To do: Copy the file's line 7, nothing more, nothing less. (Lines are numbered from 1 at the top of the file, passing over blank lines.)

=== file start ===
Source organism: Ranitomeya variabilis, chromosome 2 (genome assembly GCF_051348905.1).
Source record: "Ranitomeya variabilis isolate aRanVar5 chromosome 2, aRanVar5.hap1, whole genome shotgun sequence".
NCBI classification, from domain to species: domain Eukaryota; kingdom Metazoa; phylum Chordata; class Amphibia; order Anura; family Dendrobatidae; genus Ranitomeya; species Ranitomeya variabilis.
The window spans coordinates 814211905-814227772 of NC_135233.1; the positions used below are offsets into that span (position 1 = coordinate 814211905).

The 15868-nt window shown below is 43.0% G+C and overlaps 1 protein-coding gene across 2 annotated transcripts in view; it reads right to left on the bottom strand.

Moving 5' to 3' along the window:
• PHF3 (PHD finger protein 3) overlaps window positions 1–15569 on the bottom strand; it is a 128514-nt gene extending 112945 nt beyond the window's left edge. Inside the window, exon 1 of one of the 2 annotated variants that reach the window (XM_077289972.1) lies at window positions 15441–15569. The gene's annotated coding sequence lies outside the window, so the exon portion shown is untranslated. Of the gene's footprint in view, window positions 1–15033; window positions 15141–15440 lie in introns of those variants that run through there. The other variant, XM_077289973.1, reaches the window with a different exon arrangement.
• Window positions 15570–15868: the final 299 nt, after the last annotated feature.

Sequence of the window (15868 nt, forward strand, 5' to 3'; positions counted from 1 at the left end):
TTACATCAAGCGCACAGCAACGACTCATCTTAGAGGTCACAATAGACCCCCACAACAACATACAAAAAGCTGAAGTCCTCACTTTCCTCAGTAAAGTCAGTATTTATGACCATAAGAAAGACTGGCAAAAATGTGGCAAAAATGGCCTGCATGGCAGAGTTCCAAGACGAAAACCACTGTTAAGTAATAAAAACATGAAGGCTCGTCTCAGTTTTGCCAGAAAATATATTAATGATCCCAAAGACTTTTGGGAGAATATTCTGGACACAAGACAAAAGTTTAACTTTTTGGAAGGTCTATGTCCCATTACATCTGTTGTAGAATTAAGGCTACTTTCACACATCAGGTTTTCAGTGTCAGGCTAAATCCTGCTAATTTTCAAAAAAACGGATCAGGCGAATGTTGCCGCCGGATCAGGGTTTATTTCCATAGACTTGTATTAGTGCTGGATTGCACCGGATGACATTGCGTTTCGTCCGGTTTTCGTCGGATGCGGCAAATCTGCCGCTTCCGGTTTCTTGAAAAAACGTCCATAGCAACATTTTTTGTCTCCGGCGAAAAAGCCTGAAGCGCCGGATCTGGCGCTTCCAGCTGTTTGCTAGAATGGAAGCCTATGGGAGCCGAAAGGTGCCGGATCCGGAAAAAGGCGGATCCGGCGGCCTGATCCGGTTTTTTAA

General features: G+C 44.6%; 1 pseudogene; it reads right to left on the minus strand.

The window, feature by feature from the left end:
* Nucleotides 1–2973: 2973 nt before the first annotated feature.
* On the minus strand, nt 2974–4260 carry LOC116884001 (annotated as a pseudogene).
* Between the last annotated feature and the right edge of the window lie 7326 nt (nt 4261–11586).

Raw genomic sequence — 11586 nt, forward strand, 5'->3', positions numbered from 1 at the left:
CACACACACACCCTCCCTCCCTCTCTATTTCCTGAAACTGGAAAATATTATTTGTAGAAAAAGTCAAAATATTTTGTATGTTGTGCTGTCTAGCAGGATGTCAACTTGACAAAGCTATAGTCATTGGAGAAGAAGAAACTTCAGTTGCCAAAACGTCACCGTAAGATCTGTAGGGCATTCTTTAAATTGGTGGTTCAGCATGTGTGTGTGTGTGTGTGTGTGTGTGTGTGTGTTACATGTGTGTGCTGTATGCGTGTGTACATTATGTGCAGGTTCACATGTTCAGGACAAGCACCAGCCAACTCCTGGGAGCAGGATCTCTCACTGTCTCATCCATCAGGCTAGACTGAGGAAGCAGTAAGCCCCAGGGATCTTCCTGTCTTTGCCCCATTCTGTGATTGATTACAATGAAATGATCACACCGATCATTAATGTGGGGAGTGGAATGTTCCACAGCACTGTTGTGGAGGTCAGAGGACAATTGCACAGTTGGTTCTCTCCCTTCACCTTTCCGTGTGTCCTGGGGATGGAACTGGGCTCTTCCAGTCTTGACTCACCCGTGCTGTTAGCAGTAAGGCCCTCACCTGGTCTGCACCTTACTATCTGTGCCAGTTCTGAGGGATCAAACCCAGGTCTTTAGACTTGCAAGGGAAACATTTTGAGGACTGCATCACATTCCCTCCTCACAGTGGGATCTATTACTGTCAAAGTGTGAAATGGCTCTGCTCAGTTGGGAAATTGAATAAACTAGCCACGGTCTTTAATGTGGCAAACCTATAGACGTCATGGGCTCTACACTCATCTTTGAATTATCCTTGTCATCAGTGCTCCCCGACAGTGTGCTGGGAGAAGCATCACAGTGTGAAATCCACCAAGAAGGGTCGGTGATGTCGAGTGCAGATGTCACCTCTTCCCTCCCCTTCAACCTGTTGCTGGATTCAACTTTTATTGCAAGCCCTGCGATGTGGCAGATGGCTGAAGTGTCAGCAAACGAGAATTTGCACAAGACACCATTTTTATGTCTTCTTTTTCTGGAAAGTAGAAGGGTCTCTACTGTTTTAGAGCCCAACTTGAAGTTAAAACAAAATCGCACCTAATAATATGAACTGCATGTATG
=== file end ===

• PHF3 (PHD finger protein 3) overlaps window positions 1–15569 on the bottom strand; it is a 128514-nt gene extending 112945 nt beyond the window's left edge. Inside the window, exon 1 of one of the 2 annotated variants that reach the window (XM_077289972.1) lies at window positions 15441–15569. The gene's annotated coding sequence lies outside the window, so the exon portion shown is untranslated. Of the gene's footprint in view, window positions 1–15033; window positions 15141–15440 lie in introns of those variants that run through there. The other variant, XM_077289973.1, reaches the window with a different exon arrangement.